HMS Penelope (97) coming home on 75th anniversary of its sinking

The donation of a ship model of HMS Penelope (97) by Brian Franklin and Peter Lever to Heritage Malta has reminisced the narrative of this brave yet unfortunate vessel which led a short but eventful life during the Second World War. During this presentation, a moment of silence was observed in respect of all the Maltese people who lived through the arduous war, and also in remembrance of those who lost their lives when HMS Penelope (97) was sunk on 18th February 1944.

The 1.6 metre ship model which has travelled all the way from Cape Town, South Africa, took 17 years to complete. Using a detailed plan of the ship and photographs from the Imperial War Museum, Franklin constructed the model at 1/8th inch to 1 ft to allow him sufficient space to fit the model with equipment for radio-control.

“The model behaved quite well in most weathers with very good manoeuvrability,” recalled Franklin. “It sailed pretty regularly each Sunday for about 8 years, mostly in the waters of False Bay in Cape Town.”

People who saw the model often stopped to watch it and ask him about the ship and its history. He loved to share interesting episodes about HMS Penelope (97), including the time which she spent in Malta during the war.

HMS Penelope (97) was an Arethusa-class British light cruiser. She was launched on 15th October 1935, and commissioned on 13th November 1936. Together with her sister Aurora and two destroyers, she formed the core of Force K that was based in Malta to operate against convoys sailing from Italy to Libya. 

HMS Penelope (97) in Grand Harbour in late 1937

Along her assiduous career, she was effective in the sinking of a number of enemy ships. However, she also suffered an adverse share of unlucky incidents, the last one of which led to her destruction. It was quite unusual for torpedoes to hit their target when it was moving fast. Yet, HMS Penelope (97) was hit two times by German U-boat U-410 while she was on her way to Anzio in Italy, causing her immediate sinking, together with hundreds of people who were on board. A memorial plaque commemorating those lost is at St. Ann’s Church, HM Dockyard, Portsmouth, England.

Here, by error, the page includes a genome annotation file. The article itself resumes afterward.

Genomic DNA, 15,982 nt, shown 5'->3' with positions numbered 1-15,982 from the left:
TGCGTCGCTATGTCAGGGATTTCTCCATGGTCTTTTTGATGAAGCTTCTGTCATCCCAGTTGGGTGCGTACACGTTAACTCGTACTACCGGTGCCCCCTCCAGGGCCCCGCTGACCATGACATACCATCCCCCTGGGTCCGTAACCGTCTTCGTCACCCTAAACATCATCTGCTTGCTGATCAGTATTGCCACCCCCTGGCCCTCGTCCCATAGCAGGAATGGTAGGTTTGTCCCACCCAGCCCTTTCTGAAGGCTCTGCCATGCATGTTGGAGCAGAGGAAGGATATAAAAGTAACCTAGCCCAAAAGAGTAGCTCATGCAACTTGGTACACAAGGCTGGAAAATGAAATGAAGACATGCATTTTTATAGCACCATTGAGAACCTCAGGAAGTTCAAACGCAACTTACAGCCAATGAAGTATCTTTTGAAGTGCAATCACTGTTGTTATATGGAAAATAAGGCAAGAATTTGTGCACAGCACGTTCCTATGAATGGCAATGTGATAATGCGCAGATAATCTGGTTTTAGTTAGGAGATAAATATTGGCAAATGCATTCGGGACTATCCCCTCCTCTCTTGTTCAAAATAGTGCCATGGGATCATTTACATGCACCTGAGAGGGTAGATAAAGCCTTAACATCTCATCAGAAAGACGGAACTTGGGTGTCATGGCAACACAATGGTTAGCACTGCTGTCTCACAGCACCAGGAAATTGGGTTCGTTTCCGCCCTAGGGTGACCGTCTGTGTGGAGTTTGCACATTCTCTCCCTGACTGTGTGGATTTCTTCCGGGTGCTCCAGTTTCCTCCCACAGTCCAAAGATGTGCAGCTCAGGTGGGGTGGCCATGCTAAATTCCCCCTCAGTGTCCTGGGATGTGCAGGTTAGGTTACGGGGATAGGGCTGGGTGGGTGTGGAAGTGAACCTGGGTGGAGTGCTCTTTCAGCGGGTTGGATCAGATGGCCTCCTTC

It was a chance meeting of Brian Franklin with an artist who was commissioned to paint HMS Penelope (97) which ultimately led the ship model to be brought to Malta. A print of this painting, donated by Peter Lever in 2014, is also held at the Malta Maritime Museum.

“As a young lad of 20, my father sailed on HMS Penelope (97) from October 1941 to May 1942. He was on the ship when she sailed to Malta, during a period of the most severe bombings. Indeed, while in Malta, the ship developed the name of HMS Pepperpot since she was so bombed that several pieces of wood had to be plugged into it. My father has always talked about his time in Malta with great fondness and that is what inspired me to commission the painting,” explained Peter Lever.

“When my children began to attend Sunday school, my ship model was decommissioned and stored in a garage. The decision to donate it to Heritage Malta breathed life back into it since I resolved to upgrade it for static display, removing the radio-control equipment and adding instead some fine details which I had originally left out in fear of them being broken during handling. I consider bringing her in Malta as a ‘coming home’ since this is where she really belongs,” disclosed an emotional Brian Franklin.

For British High Commissioner to Malta, Stuart Gill OBE, this was a two-fold occasion. “On a personal level, this donation has reminded me of the stories recounted by my father who at the age of 20 was also serving during war on an older light cruiser in the south of the Atlantic. Moreover, as a High Commissioner in Malta, this is a fine example of the shared history of our two nations.”

Noel Zammit, Acting CEO of Heritage Malta, welcomed this ship model which is now forming part of Malta’s national collection. “It is donations such as these which make up the Malta Maritime Museum. Back in 1988, we did not have any artefacts related to our maritime history. It was mostly through donations such as these that we built up the collection that we have today, boasting over 20,000 artefacts.”


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